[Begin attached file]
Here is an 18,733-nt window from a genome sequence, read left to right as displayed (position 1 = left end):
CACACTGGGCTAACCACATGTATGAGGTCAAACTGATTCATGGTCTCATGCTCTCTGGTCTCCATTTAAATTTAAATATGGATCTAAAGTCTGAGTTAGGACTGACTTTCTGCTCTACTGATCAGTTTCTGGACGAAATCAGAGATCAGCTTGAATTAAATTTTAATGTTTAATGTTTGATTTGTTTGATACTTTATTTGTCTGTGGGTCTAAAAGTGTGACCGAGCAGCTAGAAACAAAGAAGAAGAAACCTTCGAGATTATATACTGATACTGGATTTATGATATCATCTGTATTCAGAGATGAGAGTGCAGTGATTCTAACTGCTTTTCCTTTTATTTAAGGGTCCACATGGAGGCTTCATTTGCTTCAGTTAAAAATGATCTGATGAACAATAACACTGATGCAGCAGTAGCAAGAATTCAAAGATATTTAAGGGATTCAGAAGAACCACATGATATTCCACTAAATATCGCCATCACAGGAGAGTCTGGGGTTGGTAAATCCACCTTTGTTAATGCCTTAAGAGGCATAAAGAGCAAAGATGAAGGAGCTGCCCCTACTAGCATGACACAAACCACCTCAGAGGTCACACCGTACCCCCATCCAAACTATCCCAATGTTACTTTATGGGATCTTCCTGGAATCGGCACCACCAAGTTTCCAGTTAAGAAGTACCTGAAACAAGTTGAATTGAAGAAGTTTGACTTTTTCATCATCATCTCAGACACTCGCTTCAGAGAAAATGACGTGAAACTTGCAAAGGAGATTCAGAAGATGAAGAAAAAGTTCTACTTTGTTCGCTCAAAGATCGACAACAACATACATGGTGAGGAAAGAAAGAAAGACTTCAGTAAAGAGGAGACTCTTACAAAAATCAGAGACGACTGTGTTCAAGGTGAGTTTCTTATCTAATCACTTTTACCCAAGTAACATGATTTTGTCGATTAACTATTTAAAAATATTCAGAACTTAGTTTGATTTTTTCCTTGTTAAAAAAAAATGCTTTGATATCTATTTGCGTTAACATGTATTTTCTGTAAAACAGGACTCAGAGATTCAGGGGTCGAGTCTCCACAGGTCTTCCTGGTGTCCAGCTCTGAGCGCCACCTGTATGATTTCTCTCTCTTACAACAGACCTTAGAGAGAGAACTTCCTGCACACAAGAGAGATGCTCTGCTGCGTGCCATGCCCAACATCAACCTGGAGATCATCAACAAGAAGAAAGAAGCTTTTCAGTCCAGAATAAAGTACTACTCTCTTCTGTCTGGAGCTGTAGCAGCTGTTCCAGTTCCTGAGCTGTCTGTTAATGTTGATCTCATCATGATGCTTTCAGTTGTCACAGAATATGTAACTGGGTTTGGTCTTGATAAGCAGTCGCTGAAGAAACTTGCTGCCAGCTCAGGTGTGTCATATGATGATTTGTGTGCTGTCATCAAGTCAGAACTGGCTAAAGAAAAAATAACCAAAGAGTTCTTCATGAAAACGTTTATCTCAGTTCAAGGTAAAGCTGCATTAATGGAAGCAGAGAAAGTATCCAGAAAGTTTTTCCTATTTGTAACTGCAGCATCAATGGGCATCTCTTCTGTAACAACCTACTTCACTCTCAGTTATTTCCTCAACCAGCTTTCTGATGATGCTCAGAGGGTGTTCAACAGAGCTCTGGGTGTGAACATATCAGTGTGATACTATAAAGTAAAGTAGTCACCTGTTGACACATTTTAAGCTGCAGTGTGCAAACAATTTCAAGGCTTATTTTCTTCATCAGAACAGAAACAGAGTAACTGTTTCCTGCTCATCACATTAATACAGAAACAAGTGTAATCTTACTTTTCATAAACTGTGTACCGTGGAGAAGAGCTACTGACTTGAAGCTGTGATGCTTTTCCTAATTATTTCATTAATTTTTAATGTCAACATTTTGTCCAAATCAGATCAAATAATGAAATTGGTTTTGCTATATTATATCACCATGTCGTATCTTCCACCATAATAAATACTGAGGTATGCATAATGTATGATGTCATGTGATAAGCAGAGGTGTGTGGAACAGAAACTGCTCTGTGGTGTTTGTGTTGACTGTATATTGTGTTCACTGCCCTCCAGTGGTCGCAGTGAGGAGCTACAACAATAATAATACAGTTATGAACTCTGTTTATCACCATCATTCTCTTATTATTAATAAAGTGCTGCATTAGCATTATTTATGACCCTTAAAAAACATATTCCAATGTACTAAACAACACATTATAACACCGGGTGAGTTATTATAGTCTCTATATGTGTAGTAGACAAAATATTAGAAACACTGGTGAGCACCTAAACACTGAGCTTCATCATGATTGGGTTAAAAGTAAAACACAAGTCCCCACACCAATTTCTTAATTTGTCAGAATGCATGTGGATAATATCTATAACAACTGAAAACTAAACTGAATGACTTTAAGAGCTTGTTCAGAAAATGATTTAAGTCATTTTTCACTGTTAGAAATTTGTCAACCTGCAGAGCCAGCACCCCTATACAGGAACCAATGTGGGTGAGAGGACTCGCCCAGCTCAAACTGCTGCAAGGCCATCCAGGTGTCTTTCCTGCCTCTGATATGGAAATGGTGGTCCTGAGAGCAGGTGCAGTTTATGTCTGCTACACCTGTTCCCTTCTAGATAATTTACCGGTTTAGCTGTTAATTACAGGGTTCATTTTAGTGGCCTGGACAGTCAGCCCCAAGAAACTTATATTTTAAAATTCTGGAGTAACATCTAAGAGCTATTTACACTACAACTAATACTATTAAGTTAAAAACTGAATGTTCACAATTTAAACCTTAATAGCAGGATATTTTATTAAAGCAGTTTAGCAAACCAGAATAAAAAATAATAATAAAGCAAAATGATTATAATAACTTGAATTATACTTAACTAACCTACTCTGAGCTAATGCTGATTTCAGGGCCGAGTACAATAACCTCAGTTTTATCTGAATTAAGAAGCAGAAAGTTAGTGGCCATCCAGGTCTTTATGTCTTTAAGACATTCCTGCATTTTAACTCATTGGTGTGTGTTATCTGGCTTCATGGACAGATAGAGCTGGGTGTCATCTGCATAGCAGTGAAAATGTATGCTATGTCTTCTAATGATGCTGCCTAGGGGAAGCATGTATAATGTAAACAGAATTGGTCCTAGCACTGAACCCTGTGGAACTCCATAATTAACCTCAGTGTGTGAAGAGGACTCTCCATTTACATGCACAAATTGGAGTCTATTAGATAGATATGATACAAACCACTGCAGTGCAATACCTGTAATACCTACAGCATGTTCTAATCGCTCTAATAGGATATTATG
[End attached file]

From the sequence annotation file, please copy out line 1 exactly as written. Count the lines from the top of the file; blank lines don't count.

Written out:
Here is an 18,733-nt window from a genome sequence, read left to right as displayed (position 1 = left end):